One of the more fascinating aspects of this education is its cross-generational quality. When the understanding that has been gained by Elders, not only through their own personal experience, but also through what they have learned through the transmission of knowledge from previous generations, is appreciated as valuable in itself and important to present-day life, this, in turn, stimulates pride, and eagerness to learn more. For example, traditional management of wilderness areas included the regular burning of small meadows in sheltered woodlands in the early spring when the ground was still frozen. Burning was practiced on the edges of the meadows to prevent trees and bushes from crowding into the area. These little meadows provided good pasture for large game and, at the same time, provided potential hunting grounds for hunters who depended on a sure supply of "bush meat." Validating a traditional practice is empowering for those who share the practice, as well as for those who adopt it. The contribution to the local economy can be considerable in more ways than one. Better returns from the hunt can reduce the amount spent on store-bought foods, plus the wild game can be more nutritious. This practice of maintaining hunting grounds can also mean healthier game through improved pasture, thanks to the burning that returns nutrients to the ground. This is a win-win situation, educationally as well as culturally. Hunting can be better understood as a skill to which there are ecological ramifications. When outside concerns seek development, the community can decide as a group how to protect their lands and resources.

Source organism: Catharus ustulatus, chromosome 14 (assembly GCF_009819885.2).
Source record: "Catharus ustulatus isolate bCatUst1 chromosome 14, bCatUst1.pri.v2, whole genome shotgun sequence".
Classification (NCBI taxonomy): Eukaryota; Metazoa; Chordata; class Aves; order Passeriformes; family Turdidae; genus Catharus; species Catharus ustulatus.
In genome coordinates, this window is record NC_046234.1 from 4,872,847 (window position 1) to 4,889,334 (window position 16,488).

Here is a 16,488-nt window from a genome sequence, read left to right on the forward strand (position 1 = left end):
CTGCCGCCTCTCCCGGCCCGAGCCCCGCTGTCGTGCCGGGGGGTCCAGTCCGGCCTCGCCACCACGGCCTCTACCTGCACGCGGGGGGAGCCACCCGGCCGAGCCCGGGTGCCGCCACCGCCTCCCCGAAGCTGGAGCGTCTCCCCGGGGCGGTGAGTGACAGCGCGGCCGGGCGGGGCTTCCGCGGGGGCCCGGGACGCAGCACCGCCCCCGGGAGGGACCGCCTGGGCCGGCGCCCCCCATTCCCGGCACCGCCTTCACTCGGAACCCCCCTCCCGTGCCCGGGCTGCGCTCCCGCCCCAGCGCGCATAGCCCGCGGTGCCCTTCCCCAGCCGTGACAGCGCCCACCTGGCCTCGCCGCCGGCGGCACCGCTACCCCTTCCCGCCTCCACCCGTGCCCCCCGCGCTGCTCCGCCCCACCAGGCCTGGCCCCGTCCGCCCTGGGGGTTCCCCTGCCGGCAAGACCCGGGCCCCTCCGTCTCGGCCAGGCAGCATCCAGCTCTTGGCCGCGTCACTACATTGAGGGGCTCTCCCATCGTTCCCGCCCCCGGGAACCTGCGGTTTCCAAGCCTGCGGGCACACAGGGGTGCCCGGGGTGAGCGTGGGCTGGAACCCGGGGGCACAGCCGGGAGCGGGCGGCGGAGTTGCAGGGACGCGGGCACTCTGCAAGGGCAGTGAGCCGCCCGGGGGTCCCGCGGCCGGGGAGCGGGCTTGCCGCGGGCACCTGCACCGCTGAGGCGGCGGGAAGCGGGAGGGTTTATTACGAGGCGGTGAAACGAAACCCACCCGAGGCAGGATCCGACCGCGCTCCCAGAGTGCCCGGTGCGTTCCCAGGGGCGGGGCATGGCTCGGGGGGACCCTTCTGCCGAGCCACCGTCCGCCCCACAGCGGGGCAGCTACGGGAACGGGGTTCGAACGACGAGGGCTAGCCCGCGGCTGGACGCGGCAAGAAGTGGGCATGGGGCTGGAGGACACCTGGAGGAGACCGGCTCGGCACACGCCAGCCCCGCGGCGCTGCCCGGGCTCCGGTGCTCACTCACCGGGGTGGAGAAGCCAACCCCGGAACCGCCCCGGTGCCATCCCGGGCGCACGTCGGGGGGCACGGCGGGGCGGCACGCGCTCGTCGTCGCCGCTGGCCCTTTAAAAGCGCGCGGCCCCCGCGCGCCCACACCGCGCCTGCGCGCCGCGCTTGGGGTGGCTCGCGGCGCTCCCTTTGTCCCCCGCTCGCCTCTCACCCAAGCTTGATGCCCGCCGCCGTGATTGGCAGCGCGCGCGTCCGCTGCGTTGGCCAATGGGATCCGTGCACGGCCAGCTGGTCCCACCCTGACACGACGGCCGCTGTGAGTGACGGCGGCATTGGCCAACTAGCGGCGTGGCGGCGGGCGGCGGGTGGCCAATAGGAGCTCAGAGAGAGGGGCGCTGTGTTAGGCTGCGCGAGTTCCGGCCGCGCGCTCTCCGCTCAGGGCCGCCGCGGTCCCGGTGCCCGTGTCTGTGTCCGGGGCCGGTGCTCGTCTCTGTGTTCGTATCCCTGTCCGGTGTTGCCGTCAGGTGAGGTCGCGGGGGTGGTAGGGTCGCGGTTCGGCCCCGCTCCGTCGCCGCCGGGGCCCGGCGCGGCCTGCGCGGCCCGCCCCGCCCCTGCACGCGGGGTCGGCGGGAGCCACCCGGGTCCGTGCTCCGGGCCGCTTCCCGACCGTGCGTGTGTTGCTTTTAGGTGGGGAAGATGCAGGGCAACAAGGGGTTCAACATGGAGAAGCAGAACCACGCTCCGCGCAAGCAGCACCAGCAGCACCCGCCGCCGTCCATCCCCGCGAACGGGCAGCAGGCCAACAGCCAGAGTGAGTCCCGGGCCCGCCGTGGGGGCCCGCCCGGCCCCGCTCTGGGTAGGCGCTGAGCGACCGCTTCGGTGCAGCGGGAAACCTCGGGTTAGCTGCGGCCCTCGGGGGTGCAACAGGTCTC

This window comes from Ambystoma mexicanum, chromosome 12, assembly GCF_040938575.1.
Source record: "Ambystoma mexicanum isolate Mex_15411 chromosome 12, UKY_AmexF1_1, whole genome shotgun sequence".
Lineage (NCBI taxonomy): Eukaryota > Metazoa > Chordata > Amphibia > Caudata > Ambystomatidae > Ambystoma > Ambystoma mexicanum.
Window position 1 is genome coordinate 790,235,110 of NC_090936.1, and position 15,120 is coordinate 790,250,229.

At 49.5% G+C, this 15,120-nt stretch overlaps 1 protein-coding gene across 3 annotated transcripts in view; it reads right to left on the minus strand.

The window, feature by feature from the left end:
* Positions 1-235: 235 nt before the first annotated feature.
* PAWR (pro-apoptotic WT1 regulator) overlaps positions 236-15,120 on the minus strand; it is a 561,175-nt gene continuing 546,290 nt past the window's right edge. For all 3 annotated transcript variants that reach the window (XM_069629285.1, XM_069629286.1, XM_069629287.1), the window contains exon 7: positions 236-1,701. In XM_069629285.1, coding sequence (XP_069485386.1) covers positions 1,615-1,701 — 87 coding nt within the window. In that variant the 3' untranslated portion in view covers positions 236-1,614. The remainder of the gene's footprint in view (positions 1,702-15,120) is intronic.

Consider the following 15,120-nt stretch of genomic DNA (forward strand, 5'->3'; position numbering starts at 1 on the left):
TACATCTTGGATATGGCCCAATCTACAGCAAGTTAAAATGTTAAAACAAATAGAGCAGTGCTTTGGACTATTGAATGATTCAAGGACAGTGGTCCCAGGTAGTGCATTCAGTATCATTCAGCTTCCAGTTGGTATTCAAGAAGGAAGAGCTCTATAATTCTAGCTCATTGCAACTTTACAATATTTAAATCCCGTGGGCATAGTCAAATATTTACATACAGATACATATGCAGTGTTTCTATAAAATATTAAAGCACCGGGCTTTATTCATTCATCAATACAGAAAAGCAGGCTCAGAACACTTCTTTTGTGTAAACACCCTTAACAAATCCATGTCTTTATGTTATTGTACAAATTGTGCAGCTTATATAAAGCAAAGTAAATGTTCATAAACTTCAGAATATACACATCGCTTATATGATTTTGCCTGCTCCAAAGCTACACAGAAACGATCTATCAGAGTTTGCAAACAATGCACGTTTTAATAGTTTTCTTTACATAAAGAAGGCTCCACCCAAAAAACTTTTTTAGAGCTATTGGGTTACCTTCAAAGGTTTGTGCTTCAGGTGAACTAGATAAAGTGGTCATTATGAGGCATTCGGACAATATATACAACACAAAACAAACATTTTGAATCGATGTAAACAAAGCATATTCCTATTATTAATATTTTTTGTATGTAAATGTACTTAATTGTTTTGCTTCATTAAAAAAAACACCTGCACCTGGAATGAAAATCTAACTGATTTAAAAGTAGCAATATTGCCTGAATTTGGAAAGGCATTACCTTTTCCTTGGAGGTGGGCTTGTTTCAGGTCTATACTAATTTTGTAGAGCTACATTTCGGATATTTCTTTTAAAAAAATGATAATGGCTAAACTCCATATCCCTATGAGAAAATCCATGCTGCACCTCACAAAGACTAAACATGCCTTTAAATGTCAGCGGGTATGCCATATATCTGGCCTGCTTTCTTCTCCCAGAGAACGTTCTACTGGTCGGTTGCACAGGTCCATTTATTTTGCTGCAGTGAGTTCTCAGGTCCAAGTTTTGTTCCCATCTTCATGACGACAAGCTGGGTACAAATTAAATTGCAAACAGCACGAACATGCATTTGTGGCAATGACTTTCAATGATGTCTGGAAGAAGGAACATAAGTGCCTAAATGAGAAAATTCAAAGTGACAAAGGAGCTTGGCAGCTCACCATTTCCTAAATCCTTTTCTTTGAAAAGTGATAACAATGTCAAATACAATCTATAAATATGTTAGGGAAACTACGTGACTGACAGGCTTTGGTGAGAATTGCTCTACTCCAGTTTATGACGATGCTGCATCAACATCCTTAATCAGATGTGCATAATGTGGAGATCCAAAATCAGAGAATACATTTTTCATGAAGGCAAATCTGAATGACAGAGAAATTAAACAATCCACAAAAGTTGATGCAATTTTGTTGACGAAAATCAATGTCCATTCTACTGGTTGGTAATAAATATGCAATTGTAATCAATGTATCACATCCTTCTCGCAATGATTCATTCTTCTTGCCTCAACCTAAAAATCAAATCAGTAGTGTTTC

TUS information can also assist in the formal education system, whether elementary, secondary or post-secondary. All areas of curriculum can benefit from an infusion of Aboriginal content. This, in turn, will make curriculum more relevant and immediate to Aboriginal students since they can seen the influence of their ancestors on historical events as well as culture and other aspects of traditional life. This kind of content expertise can open up new career paths not simply in the undertaking of TUS but also in work in the natural resource sector, education, law, medicine and other professions.

Web Resources

www.stmnetwork.ca/docs Sustainable Forest Management Network, Research Note Series, No. 26.

www.aseniwuche.com -The official website of the Aseniwuche Winewak Nation of Canada provides information about their TUS as well as history.

Albertasource.ca - Alberta Online Encyclopedia Aboriginal Websites and Edukits

Making of Treaty 8

Making of Treaty 8 in Canada's Northwest